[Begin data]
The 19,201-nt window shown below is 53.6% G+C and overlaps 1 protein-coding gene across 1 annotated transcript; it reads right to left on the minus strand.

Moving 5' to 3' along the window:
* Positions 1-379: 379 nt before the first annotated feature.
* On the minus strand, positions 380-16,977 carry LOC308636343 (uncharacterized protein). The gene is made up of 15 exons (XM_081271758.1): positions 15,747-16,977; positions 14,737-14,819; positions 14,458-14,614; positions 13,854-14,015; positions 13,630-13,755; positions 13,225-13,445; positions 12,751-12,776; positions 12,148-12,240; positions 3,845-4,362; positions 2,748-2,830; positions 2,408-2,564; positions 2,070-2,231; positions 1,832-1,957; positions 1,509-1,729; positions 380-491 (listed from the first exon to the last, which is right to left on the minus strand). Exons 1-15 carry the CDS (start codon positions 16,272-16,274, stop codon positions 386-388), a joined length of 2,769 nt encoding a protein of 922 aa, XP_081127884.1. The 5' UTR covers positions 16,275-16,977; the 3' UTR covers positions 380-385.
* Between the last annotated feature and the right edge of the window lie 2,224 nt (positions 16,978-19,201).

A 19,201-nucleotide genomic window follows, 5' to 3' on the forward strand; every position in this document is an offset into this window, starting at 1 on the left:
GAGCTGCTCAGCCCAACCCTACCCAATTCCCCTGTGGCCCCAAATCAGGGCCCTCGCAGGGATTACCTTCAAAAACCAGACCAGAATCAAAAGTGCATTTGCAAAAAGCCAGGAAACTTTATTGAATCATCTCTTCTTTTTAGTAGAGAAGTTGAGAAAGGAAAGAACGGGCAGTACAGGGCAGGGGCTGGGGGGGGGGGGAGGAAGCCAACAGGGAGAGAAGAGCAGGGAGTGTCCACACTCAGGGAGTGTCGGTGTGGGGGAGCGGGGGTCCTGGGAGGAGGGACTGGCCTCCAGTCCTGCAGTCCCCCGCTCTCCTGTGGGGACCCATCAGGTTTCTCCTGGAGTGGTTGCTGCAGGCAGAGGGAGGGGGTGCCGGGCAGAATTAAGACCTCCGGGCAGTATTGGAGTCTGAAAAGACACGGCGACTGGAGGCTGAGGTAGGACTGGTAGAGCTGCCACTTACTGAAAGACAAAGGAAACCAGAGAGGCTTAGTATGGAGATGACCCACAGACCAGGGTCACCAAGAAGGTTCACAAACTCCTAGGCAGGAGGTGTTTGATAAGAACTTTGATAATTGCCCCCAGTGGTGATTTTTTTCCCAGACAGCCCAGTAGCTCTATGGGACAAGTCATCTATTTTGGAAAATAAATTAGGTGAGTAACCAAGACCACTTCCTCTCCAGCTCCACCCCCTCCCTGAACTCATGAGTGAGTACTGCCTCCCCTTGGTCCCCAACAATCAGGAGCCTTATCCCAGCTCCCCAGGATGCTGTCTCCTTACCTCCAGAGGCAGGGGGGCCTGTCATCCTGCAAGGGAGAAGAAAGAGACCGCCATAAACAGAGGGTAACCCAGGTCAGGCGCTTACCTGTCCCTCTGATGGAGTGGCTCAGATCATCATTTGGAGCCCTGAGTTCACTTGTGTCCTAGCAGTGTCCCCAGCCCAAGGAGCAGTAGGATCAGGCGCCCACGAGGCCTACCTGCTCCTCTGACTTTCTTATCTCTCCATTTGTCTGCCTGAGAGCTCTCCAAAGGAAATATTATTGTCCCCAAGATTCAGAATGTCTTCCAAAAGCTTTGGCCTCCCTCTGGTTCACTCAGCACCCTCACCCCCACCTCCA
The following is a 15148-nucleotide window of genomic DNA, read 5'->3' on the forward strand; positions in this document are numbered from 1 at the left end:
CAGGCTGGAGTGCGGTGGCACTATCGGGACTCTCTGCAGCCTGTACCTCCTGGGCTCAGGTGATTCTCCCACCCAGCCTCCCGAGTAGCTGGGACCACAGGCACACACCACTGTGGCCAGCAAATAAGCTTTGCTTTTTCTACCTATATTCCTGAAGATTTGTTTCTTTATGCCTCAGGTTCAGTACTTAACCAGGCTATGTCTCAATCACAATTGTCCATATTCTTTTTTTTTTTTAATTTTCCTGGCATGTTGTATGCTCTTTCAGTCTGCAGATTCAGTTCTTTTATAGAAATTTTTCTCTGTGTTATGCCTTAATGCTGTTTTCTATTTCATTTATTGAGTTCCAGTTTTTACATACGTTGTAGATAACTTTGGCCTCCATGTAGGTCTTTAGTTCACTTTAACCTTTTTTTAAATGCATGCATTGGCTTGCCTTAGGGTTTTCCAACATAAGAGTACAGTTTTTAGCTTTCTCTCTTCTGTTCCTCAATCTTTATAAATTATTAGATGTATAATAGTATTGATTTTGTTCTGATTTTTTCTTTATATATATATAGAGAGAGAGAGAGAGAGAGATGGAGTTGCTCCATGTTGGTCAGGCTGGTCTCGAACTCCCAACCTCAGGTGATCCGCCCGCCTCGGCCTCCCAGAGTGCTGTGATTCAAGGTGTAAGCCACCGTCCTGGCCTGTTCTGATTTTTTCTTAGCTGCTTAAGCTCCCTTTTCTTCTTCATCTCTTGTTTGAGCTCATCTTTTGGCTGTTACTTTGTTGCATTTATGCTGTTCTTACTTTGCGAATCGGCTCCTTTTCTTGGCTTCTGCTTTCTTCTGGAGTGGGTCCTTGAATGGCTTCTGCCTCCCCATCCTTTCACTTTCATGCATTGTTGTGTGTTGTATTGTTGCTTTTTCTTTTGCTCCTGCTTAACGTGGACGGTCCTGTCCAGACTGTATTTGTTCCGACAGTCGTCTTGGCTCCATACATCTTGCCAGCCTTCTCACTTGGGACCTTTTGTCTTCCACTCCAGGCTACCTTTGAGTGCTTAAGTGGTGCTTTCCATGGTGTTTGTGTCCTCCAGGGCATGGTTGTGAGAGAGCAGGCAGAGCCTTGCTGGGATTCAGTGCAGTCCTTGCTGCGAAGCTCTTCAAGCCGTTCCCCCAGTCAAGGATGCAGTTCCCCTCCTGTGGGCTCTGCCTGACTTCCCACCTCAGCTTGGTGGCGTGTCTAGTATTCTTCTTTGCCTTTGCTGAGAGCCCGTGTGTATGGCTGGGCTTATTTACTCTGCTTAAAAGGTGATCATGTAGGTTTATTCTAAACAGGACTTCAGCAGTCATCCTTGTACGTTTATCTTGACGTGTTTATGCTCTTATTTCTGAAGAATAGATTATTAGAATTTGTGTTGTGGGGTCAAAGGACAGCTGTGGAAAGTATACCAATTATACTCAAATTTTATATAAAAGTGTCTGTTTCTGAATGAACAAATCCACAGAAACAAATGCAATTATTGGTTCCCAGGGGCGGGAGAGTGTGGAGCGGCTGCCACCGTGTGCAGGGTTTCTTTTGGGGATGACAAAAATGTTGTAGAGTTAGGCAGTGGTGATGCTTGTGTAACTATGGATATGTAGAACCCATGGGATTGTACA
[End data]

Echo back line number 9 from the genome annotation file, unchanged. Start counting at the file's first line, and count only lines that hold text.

CAGGCTGGAGTGCGGTGGCACTATCGGGACTCTCTGCAGCCTGTACCTCCTGGGCTCAGGTGATTCTCCCACCCAGCCTCCCGAGTAGCTGGGACCACAGGCACACACCACTGTGGCCAGCAAATAAGCTTTGCTTTTTCTACCTATATTCCTGAAGATTTGTTTCTTTATGCCTCAGGTTCAGTACTTAACCAGGCTATGTCTCAATCACAATTGTCCATATTCTTTTTTTTTTTTAATTTTCCTGGCATGTTGTATGCTCTTTCAGTCTGCAGATTCAGTTCTTTTATAGAAATTTTTCTCTGTGTTATGCCTTAATGCTGTTTTCTATTTCATTTATTGAGTTCCAGTTTTTACATACGTTGTAGATAACTTTGGCCTCCATGTAGGTCTTTAGTTCACTTTAACCTTTTTTTAAATGCATGCATTGGCTTGCCTTAGGGTTTTCCAACATAAGAGTACAGTTTTTAGCTTTCTCTCTTCTGTTCCTCAATCTTTATAAATTATTAGATGTATAATAGTATTGATTTTGTTCTGATTTTTTCTTTATATATATATAGAGAGAGAGAGAGAGAGAGATGGAGTTGCTCCATGTTGGTCAGGCTGGTCTCGAACTCCCAACCTCAGGTGATCCGCCCGCCTCGGCCTCCCAGAGTGCTGTGATTCAAGGTGTAAGCCACCGTCCTGGCCTGTTCTGATTTTTTCTTAGCTGCTTAAGCTCCCTTTTCTTCTTCATCTCTTGTTTGAGCTCATCTTTTGGCTGTTACTTTGTTGCATTTATGCTGTTCTTACTTTGCGAATCGGCTCCTTTTCTTGGCTTCTGCTTTCTTCTGGAGTGGGTCCTTGAATGGCTTCTGCCTCCCCATCCTTTCACTTTCATGCATTGTTGTGTGTTGTATTGTTGCTTTTTCTTTTGCTCCTGCTTAACGTGGACGGTCCTGTCCAGACTGTATTTGTTCCGACAGTCGTCTTGGCTCCATACATCTTGCCAGCCTTCTCACTTGGGACCTTTTGTCTTCCACTCCAGGCTACCTTTGAGTGCTTAAGTGGTGCTTTCCATGGTGTTTGTGTCCTCCAGGGCATGGTTGTGAGAGAGCAGGCAGAGCCTTGCTGGGATTCAGTGCAGTCCTTGCTGCGAAGCTCTTCAAGCCGTTCCCCCAGTCAAGGATGCAGTTCCCCTCCTGTGGGCTCTGCCTGACTTCCCACCTCAGCTTGGTGGCGTGTCTAGTATTCTTCTTTGCCTTTGCTGAGAGCCCGTGTGTATGGCTGGGCTTATTTACTCTGCTTAAAAGGTGATCATGTAGGTTTATTCTAAACAGGACTTCAGCAGTCATCCTTGTACGTTTATCTTGACGTGTTTATGCTCTTATTTCTGAAGAATAGATTATTAGAATTTGTGTTGTGGGGTCAAAGGACAGCTGTGGAAAGTATACCAATTATACTCAAATTTTATATAAAAGTGTCTGTTTCTGAATGAACAAATCCACAGAAACAAATGCAATTATTGGTTCCCAGGGGCGGGAGAGTGTGGAGCGGCTGCCACCGTGTGCAGGGTTTCTTTTGGGGATGACAAAAATGTTGTAGAGTTAGGCAGTGGTGATGCTTGTGTAACTATGGATATGTAGAACCCATGGGATTGTACA